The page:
Most of my writing is about trust and high integrity, but this article is about low integrity. We know it exists because there are numerous examples in our daily life that point to individuals doing something that they espouse is for the greater good, but is really to advance their own purposes.
I have been told to stay away from sex, religion, and politics in public writing, so I will not reveal any political bias here; however, it is easy to detect some pockets of low integrity in certain sectors.
What constitutes low integrity versus gamesmanship on any particular day depends on the issue at hand and which side of an issue a particular person sits.
In reality, we exist in a sea of low integrity, and this article is intended to make us more aware of the difficulty sorting through what is a problem with integrity and what was well intended but flawed behavior.
When we see flagrant violations of integrity, it is not hard to come to agreement that the person was duping the public. There are hundreds of examples of this from Bernie Madoff to John Edwards. In the extreme, some people just do what benefits them regardless of who it hurts.
The other extreme is also easy to spot. In any community you can find people who give amazing amounts of time and money to support causes while expecting nothing in return. Whether it be time, talent, treasure or all three, these people have found that to give back is the reward in itself.
The extremes are easy to identify, but the majority of actions taken by people in routine business or personal decisions are somewhere between those extremes. At some point you cross the moral like between high integrity and low integrity.
It is not my desire to judge anyone in this article. I think each person has to decide on a case by case basis where the moral line exists. That decision tells a lot about the ethical fiber of the person, and yet it is not so simple to decide which activities are OK and which ones have crossed the line.
For some people, anything short of saintly behavior is wrong while others will draw the line between good and bad just short of something being illegal.
At its core, integrity is about honesty. If we purport to be taking an action to advance a noble cause yet really are mostly trying to increase our own wealth, then we may be guilty of low integrity?
To understand if an action is good or bad, we really need to dig deep into our psyche to understand our true motivations. For example, maybe we really did take that action to help reduce homelessness, and the improvement in our status was simply a by-product we obtained by networking with many new people.
The trigger for this article came from a discussion about the magnitude of low integrity in the world and that we only observe a tiny fraction of the deceit that goes on. Most of it goes undetected, because we are simply unaware that the person had an ulterior motive.
An even deeper question is how would the person himself come to grips with his own true intentions. In other words, where is the line of demarcation between doing something for others and helping one’s self?
It is fascinating to have the debate with myself trying to figure out if I have high integrity. Let’s examine a specific example for clarity.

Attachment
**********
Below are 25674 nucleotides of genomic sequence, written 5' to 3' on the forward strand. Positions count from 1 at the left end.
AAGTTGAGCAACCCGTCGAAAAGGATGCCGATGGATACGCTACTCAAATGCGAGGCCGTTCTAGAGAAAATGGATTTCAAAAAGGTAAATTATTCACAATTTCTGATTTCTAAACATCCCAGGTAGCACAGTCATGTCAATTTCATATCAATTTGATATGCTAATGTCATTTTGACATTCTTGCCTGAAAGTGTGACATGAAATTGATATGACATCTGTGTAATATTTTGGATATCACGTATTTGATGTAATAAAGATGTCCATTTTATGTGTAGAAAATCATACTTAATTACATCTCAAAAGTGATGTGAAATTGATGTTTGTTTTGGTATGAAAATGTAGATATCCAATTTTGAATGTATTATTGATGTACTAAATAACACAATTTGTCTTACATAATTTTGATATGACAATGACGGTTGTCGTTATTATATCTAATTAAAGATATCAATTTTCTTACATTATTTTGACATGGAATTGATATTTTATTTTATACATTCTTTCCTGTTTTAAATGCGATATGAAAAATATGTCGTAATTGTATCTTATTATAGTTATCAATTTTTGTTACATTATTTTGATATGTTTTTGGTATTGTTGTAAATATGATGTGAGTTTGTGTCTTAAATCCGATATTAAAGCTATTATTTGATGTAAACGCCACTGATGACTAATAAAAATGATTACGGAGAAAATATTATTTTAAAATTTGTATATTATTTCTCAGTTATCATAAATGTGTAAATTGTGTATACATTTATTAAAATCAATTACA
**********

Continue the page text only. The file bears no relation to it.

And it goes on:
I have shared an insightful blog every week for the past seven years. I chose to set it up totally free because of three statements in my own strategic framework.
1) I have a Value for my business that states “Give more than you receive,”
2) another Value states “Giving away content is a good thing to do,” and
3) one of my corporate Behaviors is “Go the extra mile to help others.”
That all sounds altruistic, but do I have some kind of ulterior motive in the back of my mind? Do I want to further the cause of my business? Of course I do! That is not a bad thing to do. But then am I giving away content not just to help other people but with some hope that the universe will find ways to return the favor?
You can go slowly insane trying to decipher motives, and nearly all of the time the true motivations are hidden from view. We fool ourselves into thinking that we are doing good just for the sake of doing good. Perhaps some of us actually do that. I will never know.
I have done a lot of volunteer work myself, but this year I am attempting to do more of it by tripling the amount of time I spend helping others with no direct return.
The “pay it forward” mindset is an approach to living that is highly appealing. It is fun to help other people, even when you know there will be no direct payback.
In fact, there is a payback, and it happens instantly. It is called satisfaction or self esteem. So the person who says, “I volunteer to help out this cause because in the end it makes me feel good,” that person is not guilty of low integrity.
We need to realize that there is always a return for every good deed. It does not spell incorrect behavior to do good things simply for the joy it brings, but when we do something that looks good on the surface, but in reality we are raking in the cash from some unseen source, then we are likely guilty of low integrity.
The line between high integrity and low integrity must be drawn by each individual based on his or her level of morality. My hope is that more people will examine their true intentions rather than rationalize questionable behaviors.
Bob Whipple, MBA, CPLP, is a consultant, trainer, speaker, and author in the areas of leadership and trust. He is the author of: The Trust Factor: Advanced Leadership for Professionals, Understanding E-Body Language: Building Trust Online, and Leading with Trust is Like Sailing Downwind. Bob has many years as a senior executive with a Fortune 500 Company and with non-profit organizations. For more information, or to bring Bob in to speak at your next event, contact him at http://www.Leadergrow.com, firstname.lastname@example.org or 585.392.7763